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Margot Stern Strom

Education, democracy, and rights

By Margot Stern Strom
November 20, 2008
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IN 1932, a time of political uncertainty and an economic crisis more grave than today, elections took place in Germany and in the United States. The two selected leaders ended up shaping the last half of the 20th century. One became a dictator and the other remained a democrat. What followed across Europe and the Pacific was one of the worst periods of devastation and hatred in human history, which in turn triggered the international human rights movement. Our understanding of this history can be a useful guide as we confront the risks of our time.

One lesson is the significance of education to democracy - and also to totalitarianism and oppression. Both Franklin D. Roosevelt and Adolf Hitler understood the power of education. President Roosevelt told America that education is the only "real safeguard of democracy" and stressed the importance of an education that helps keep freedom alive in a world filled with danger and opportunity. Hitler had a very different view. By turning German schools into centers for indoctrination, he kidnapped democracy, manipulated the electoral process, established a brutal dictatorship, set off a world war, and carried out genocide on an unprecedented scale.

A second lesson is the power of individual leaders. Making enormous marks on their own societies and the world, neither Hitler nor Roosevelt ultimately witnessed the full consequences of the war and the genocide at its core. Near the war's end, Hitler committed suicide and Roosevelt died of a stroke. But President Roosevelt's wife, Eleanor, bore witness, visiting displaced-persons camps in Europe after the war ended. She heard testimonies of concentration camp survivors and learned about the educated bureaucrats, doctors, teachers, and lawyers who made possible Hitler's rise and the murder of millions.

The encounters transformed Eleanor Roosevelt. As a delegate to the United Nations, she facilitated the creation of the Universal Declaration of Human Rights in 1948, the first global expression of rights attached to every individual. The world's most translated document, the declaration marks its 60th anniversary next month. Eleanor Roosevelt was US delegate to the United Nations. She proved a gifted negotiator in articulating human rights that speak across cultural, religious, and national groups, and across generations.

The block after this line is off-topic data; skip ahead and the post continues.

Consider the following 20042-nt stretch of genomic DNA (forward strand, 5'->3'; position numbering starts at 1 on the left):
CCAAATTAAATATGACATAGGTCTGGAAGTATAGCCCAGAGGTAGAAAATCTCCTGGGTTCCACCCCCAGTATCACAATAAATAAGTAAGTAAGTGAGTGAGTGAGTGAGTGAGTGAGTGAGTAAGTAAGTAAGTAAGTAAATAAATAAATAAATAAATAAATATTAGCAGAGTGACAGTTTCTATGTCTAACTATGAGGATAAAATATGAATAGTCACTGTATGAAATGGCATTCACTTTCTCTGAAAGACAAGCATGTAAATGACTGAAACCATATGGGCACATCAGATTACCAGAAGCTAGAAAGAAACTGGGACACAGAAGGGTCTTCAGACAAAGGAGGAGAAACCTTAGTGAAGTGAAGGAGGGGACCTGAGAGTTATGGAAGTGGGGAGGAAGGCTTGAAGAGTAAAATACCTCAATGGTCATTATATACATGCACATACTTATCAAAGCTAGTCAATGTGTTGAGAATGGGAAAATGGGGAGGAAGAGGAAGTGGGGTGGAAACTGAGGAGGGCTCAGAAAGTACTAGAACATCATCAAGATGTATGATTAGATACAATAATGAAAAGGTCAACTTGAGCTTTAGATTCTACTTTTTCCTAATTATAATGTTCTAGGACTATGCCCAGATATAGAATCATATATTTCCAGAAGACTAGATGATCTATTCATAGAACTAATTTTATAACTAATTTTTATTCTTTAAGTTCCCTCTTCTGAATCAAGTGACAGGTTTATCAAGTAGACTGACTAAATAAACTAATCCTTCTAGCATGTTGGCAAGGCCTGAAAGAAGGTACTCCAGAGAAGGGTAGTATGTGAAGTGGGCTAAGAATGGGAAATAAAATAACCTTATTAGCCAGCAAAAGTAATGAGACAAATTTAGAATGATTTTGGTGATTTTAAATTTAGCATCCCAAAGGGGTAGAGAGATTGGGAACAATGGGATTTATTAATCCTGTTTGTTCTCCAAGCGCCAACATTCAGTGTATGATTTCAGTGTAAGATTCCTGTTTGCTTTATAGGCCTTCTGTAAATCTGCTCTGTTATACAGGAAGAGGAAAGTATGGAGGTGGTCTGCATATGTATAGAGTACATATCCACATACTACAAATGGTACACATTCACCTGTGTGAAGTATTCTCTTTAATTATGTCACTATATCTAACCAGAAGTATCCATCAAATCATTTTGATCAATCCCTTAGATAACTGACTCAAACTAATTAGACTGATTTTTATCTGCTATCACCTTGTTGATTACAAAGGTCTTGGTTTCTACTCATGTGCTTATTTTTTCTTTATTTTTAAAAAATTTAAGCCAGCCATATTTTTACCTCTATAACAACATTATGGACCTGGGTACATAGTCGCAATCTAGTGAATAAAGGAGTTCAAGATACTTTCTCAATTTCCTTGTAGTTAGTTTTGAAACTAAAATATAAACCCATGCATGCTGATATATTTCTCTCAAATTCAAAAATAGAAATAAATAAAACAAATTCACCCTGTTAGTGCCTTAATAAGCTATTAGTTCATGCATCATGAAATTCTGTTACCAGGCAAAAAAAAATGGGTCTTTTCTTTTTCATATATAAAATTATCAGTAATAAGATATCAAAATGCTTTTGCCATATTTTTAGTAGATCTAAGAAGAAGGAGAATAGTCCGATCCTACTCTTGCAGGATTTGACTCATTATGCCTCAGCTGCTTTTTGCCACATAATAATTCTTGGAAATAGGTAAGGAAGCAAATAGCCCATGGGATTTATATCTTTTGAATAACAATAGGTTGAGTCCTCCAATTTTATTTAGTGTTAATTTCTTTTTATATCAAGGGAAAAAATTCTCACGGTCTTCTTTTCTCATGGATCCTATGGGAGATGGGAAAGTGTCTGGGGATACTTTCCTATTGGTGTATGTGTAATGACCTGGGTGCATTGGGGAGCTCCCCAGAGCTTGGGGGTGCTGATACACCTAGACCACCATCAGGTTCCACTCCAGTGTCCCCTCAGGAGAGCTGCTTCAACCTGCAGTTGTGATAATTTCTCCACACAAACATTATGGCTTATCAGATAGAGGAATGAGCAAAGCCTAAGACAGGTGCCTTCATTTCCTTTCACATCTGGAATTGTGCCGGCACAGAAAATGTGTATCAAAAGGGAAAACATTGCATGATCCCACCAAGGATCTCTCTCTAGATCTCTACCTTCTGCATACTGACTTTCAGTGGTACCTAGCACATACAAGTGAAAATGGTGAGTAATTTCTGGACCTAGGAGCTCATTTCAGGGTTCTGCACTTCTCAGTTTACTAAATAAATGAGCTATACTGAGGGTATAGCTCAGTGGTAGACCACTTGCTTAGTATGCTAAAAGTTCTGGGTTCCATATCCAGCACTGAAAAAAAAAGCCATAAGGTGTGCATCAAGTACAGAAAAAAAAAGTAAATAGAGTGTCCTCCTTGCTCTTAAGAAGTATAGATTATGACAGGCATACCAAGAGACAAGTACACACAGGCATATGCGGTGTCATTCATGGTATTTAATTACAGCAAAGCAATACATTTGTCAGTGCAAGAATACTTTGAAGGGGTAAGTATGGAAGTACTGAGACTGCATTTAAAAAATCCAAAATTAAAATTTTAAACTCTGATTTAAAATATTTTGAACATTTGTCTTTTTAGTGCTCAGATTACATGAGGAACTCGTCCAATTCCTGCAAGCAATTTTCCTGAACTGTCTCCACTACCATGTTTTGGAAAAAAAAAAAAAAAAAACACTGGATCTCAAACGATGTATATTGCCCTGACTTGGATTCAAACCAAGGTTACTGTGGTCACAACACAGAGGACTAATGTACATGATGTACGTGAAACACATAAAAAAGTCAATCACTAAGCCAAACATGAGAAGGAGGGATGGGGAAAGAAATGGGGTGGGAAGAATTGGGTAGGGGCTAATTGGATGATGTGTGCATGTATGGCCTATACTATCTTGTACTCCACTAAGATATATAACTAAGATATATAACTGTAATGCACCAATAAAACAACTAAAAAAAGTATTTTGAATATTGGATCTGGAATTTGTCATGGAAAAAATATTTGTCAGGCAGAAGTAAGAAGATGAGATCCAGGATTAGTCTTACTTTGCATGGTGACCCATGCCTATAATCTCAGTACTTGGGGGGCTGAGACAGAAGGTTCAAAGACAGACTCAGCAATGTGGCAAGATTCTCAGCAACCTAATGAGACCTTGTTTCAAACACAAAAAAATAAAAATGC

A third lesson is creating a particular vision of common identity while respecting diversity. With unprecedented human migration across national boundaries, nations as different as Sweden, Germany, the United States, and India now struggle to interpret and enact the proposition that even displaced persons and non-citizens have universal human rights. Nations that in recent history may have seemed relatively homogeneous now must re-conceive of rights in response to increasing diversity. No single answer emerges as nations struggle with issues like whether a child should be allowed to wear a religious symbol to a state-run school, or how to ensure free speech while promoting respect for differences.

The 60th anniversary of the Universal Declaration of Human Rights provides a rich occasion to reflect on the promise and limitations of rights and education to prevent mass atrocities and to advance individual freedom and dignity. To mark this milestone, Harvard Law School and Facing History and Ourselves host a conference this week, "Hope, Critique and Possibility: Universal Rights in Societies of Difference."

Today, students need engaging curricula and teachers who are prepared to involve their students in discussions about civic dilemmas. Educators need professional development that fosters integration of head and heart, and links academic rigor to ethical reflection. In the words of Harvard law professor and co-chair of the conference Martha Minow, "Even as students learn particular narratives and national values in diverse settings around the world, they have to be encouraged to walk even briefly in someone else's shoes."

Barack Obama recently told the world, "Our stories are singular, but our destiny is shared." The need for every child to understand the rights and responsibilities of freedom requires deliberate and informed choices about how they are taught. Society must continue to find ways to make our children aware of what Eleanor Roosevelt called "our responsibility" and theirs.

Margot Stern Strom is president and executive director of Facing History and Ourselves.

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